How App Stores Are Addressing Fragmentation in the Linux Ecosystem

According to DistroWatch, 273 Linux distributions are currently active, with another 56 dormant and 521 discontinued. While some of these have shared underpinnings, it still makes for an extremely varied landscape for companies and developers. It means developers must create multiple versions of their applications to be able to provide their software to all Linux users or just address a fraction of the market. Also, developers require multiple versions of build tools, which inevitably results in significant resource overhead. Desktop application distribution is complex across all operating systems in general; in Linux, this is further compounded by such fragmentation and inter-dependencies both in the packaging and distribution of software. For example, Fedora uses the RPM packaging format, while Debian uses the .deb format. Moreover, packages built for one version of a Linux distribution are often incompatible with other versions of the same distribution and need to be built for each version separately. Read more

Security Leftovers

  • Security updates for Monday

    Security updates have been issued by Debian (ansible, faad2, linux-4.9, and thunderbird), Fedora (jbig2dec, libextractor, sphinx, and thunderbird), Mageia (expat, kconfig, mediawiki, nodejs, openldap, poppler, thunderbird, webkit2, and wireguard), openSUSE (buildah, ghostscript, go1.12, libmirage, python-urllib3, rdesktop, and skopeo), SUSE (python-Django), and Ubuntu (exim4, ibus, and Wireshark).

  • Open Source Security Podcast: Episode 161 - Human nature and ad powered open source

    Josh and Kurt start out discussing human nature and how it affects how we view security. A lot of things that look easy are actually really hard. We also talk about the npm library Standard showing command line ads. Are ads part of the future of open source?

  • Skidmap malware drops LKMs on Linux machines to enable cryptojacking, backdoor access

    Researchers have discovered a sophisticated cryptomining program that uses loadable kernel modules (LKMs) to help infiltrate Linux machines, and hides its malicious activity by displaying fake network traffic stats. Dubbed Skidmap, the malware can also grant attackers backdoor access to affected systems by setting up a secret master password that offers access to any user account in the system, according to Trend Micro threat analysts Augusto Remillano II and Jakub Urbanec in a company blog post today. “Skidmap uses fairly advanced methods to ensure that it and its components remain undetected. For instance, its use of LKM rootkits – given their capability to overwrite or modify parts of the kernel – makes it harder to clean compared to other malware,” the blog post states. “In addition, Skidmap has multiple ways to access affected machines, which allow it to reinfect systems that have been restored or cleaned up.”

  • Skidmap Linux Malware Uses Rootkit Capabilities to Hide Cryptocurrency-Mining Payload

    Cryptocurrency-mining malware is still a prevalent threat, as illustrated by our detections of this threat in the first half of 2019. Cybercriminals, too, increasingly explored new platforms and ways to further cash in on their malware — from mobile devices and Unix and Unix-like systems to servers and cloud environments. They also constantly hone their malware’s resilience against detection. Some, for instance, bundle their malware with a watchdog component that ensures that the illicit cryptocurrency mining activities persist in the infected machine, while others, affecting Linux-based systems, utilize an LD_PRELOAD-based userland rootkit to make their components undetectable by system monitoring tools.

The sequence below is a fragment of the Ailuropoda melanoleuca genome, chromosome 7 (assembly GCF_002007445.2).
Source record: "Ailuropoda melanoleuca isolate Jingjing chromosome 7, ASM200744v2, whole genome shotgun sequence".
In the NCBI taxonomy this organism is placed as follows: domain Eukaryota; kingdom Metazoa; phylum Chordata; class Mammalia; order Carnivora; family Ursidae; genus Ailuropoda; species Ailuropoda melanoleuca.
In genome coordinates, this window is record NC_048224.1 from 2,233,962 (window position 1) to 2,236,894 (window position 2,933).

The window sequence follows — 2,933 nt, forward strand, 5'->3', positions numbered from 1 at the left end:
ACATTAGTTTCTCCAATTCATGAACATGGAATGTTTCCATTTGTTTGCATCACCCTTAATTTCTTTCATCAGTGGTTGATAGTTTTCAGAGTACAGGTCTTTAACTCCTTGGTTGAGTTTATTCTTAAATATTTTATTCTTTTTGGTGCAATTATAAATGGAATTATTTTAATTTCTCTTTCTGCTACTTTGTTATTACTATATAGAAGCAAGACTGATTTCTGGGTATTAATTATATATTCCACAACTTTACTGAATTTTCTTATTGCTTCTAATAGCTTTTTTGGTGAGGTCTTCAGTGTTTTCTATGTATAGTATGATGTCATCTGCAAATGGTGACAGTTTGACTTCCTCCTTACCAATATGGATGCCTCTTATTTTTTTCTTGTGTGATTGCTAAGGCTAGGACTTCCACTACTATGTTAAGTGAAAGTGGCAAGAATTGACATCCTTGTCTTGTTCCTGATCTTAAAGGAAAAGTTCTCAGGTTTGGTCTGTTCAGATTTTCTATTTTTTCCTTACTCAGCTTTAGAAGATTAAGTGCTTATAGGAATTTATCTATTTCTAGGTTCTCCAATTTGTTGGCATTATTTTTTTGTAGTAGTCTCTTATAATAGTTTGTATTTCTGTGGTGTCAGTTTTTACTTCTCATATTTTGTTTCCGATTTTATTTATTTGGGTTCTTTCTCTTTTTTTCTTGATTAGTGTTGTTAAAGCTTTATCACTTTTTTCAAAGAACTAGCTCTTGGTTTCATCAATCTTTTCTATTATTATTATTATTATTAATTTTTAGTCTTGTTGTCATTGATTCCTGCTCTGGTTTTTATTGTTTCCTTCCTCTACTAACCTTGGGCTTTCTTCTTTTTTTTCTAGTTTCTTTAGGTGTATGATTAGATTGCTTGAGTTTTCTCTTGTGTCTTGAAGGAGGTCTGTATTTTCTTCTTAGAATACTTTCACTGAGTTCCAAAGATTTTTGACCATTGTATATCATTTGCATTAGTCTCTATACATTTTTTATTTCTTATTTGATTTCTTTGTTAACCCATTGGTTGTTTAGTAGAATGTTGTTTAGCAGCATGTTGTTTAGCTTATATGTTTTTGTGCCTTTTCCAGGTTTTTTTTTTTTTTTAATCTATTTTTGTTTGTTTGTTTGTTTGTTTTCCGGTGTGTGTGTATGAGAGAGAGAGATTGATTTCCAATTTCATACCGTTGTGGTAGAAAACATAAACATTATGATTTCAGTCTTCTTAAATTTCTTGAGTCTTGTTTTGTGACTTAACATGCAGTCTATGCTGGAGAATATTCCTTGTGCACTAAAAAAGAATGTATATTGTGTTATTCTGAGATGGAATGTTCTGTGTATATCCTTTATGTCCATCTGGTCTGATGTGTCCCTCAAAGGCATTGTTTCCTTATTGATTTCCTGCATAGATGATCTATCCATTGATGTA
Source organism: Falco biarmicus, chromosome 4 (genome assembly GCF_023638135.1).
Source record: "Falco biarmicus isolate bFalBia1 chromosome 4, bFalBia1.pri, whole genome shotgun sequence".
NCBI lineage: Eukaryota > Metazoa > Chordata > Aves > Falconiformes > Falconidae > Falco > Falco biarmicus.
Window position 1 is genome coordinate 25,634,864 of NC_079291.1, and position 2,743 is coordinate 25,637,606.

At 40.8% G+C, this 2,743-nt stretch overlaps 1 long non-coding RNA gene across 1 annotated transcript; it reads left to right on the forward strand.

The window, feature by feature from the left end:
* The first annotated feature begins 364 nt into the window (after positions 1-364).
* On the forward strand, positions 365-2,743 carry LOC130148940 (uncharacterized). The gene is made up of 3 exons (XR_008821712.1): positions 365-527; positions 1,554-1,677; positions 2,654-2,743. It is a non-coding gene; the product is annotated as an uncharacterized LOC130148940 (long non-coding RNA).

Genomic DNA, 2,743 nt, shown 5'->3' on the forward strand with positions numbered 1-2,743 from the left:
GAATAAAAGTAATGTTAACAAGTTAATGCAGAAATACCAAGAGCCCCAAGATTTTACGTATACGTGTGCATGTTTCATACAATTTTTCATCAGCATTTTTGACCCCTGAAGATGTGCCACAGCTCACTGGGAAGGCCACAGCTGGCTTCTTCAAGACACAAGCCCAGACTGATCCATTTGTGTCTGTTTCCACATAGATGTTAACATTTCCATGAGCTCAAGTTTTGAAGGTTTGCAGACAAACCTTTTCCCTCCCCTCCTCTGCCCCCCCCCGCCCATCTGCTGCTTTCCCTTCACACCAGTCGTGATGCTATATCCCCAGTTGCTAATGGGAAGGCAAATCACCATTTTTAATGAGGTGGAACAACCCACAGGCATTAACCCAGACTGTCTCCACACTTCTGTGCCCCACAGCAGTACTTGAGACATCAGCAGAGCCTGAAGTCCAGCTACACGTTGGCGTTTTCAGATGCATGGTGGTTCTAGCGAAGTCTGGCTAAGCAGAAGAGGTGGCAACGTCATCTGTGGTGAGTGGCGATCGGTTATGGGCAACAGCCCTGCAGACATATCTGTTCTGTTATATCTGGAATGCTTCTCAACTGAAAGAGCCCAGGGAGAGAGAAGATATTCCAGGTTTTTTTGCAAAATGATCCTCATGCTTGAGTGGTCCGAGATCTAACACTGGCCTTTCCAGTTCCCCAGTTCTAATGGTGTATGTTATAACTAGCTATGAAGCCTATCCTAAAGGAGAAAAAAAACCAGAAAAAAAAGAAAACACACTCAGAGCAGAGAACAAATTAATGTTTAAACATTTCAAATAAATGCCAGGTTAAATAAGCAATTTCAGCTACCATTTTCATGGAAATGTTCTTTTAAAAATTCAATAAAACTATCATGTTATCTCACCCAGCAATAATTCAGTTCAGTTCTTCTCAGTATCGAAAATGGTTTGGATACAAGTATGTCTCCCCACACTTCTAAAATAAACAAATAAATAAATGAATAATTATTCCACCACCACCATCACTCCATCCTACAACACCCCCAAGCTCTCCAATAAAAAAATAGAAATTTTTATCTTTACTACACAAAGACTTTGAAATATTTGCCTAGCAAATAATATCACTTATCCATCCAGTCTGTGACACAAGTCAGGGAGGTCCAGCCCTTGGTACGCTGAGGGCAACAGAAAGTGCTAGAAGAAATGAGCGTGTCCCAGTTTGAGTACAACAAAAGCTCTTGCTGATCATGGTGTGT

Oracle launches completely autonomous operating system

Together, these two solutions provide automated patching, updates, and tuning. This includes 100 percent automatic daily security updates to the Linux kernel and user space library. In addition, patching can be done while the system is running, instead of a sysadmin having to take systems down to patch them. This reduces downtime and helps to eliminate some of the friction between developers and IT, explained Coekaerts. Read more

Software: Zotero, PulseCaster and Qt Port of SFXR

  • Zotero and LibreOffice

    If you’re working with LibreOffice and need to create a bibliography, this software makes it simple to manage your citations. You can tell how few people use LibreOffice’s Bibliography Database by the fact that a bug that would take 10 minutes to fix has survived since 2002. Instead, those who need bibliographies or citations rely on other software such as Zotero, which can be integrated into LibreOffice with an extension. That robust bug is that the Citation Format in the database table is called the Short Name in the input fields. Even more confusing, the examples give an arbitrary name, when to work with the citation insertion tool in Insert | Table of Contents and Index | Insert Bibliography Entry, it should in a standard form, such as (Byfield: 2016) for the MLA format. Add the fact that a single database is used for all files – an absurdity in these memory-rich days – and the neglect of the Bibliography Database is completely understandable.

  • PulseCaster 0.9 released!

    For starters, PulseCaster is now ported to Python 3. I used Python 3.6 and Python 3.7 to do the porting. Nothing in the code should be particular to either version, though. But you’ll need to have Python 3 installed to use it, as most Linux bistros do these days. Another enhancement is that PulseCaster now relies on the excellent pulsectl library for Python, by George Filipkin and Mike Kazantsev. Hats off to them for doing a great job, which allowed me to remove many, many lines of code from this release. Also, due the use of PyGObject3 in this release, there are numerous improvements that make it easier for me to hack on. Silly issues with the GLib mainloop and other entrance/exit stupidity are hopefully a bit better now. Also, the code for dealing with temporary files is now a bit less ugly. I still want to do more work on the overall design and interface, and have ideas. I’ve gotten way better at time management since the last series of releases and hope to do some of this over the USA holiday season this late fall and winter (but no promises).

  • SFXR Qt 1.3.0

    I just released version 1.3.0 of SFXR Qt, my Qt port of the SFXR sound effect generator.